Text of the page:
Different public authorities have been exchanging accusations this week over who could have done more to avoid and contain an outbreak of listeriosis in Andalucía that has turned into Spain's worst.
One 90-year-old woman died in hospital in Seville on Tuesday, and on Thursday, 82 were in hospital, including 28 pregnant women. In total, 161 cases had been identified in Andalucía, mostly in Seville, and several more elsewhere in Spain .
Listeriosis is a bacteria particularly dangerous for more vulnerable people, such as the elderly and children.
The outbreak has been traced to a type of processed pork known as ‘carne mechada’ made under the La Mechá brand of a Seville-based company. All that company’s products have now been withdrawn from sale.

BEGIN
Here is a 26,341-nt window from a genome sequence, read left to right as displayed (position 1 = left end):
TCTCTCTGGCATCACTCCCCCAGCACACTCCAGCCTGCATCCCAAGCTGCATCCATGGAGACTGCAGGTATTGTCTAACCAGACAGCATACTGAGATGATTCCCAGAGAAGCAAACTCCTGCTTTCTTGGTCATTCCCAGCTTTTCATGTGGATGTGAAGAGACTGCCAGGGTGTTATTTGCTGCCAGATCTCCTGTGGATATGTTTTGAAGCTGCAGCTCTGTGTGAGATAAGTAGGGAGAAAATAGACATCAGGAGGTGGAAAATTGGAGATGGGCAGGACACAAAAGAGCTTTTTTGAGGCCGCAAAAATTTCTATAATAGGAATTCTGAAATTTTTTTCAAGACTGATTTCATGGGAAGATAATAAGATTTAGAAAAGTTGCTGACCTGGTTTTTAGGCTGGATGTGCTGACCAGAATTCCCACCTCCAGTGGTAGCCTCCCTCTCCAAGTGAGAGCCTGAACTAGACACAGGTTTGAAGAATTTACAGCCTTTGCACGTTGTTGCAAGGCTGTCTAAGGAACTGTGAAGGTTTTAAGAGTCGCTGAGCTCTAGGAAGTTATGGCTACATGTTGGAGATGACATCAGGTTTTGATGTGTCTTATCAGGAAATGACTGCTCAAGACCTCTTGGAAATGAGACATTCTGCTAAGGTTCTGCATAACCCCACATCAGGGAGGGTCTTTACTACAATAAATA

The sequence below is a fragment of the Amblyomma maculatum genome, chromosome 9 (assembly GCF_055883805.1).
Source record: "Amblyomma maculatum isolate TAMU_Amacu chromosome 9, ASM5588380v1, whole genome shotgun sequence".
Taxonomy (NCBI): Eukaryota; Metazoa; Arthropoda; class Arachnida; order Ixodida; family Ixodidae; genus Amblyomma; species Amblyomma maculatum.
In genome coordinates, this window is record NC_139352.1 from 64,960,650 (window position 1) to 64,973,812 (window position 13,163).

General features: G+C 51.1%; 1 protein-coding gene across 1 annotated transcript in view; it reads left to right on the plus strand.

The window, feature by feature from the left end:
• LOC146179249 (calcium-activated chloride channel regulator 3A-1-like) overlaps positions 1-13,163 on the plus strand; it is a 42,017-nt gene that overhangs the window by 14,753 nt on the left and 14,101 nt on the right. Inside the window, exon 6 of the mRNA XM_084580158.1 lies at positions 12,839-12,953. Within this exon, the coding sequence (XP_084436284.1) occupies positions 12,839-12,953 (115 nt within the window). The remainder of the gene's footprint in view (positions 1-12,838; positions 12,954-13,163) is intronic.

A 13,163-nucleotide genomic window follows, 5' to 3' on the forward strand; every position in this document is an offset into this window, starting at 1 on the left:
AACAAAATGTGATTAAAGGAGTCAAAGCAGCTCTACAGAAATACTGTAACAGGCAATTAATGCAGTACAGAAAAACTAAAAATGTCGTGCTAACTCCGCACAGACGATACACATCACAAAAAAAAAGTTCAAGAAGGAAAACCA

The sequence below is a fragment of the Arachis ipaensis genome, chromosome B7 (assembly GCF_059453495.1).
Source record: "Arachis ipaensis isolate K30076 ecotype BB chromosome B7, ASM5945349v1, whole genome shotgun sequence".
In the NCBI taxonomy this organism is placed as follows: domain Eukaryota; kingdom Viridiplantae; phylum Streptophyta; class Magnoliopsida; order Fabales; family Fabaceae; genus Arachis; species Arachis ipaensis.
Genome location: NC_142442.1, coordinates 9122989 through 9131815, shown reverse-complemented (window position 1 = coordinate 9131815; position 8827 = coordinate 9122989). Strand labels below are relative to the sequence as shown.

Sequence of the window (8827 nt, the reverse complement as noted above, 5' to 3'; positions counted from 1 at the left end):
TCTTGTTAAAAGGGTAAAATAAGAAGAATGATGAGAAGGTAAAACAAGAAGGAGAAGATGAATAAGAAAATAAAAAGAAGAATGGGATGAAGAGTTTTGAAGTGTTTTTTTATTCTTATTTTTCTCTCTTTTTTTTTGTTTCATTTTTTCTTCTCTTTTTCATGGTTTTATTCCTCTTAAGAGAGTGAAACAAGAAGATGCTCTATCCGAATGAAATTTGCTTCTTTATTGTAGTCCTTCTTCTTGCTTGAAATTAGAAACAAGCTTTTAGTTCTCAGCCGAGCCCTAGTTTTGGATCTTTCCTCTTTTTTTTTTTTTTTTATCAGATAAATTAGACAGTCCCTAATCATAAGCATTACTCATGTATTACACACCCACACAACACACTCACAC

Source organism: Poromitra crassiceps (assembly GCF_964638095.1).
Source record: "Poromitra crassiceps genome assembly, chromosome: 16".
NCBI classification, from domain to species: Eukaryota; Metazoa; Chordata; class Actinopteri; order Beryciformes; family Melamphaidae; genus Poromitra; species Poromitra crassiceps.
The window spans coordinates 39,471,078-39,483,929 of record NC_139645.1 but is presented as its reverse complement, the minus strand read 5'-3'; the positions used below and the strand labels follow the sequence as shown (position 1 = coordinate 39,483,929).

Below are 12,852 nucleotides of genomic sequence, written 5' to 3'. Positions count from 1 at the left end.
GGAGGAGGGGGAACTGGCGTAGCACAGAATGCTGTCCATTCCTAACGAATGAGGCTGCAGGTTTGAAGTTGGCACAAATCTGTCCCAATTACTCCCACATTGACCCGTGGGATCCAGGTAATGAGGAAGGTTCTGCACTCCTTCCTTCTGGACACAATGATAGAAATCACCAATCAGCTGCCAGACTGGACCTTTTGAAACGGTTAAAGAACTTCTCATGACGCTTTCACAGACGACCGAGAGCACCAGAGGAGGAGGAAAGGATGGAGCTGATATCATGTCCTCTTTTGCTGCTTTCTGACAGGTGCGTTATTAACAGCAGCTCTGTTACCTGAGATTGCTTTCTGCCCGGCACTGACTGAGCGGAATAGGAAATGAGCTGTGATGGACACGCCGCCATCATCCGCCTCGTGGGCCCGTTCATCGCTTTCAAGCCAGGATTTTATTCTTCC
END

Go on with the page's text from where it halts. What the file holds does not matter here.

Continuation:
The Junta regional government’s health department has criticised Seville council’s laboratory for delays in analysing samples that prevented the alert going out sooner. In turn, Seville has blamed the Junta’s staff for failing to properly label the samples sent to it.
The acting minister for Health nationally also entered the argument by appearing to question how well procedures had been followed and officially informed the World Health Organization of the outbreak.
On Thursday, as the outbreak appeared to be stabilising, inspectors were ordering all shops that had stocked the meat to check their cutting machines on their counters for fear of secondary contamination.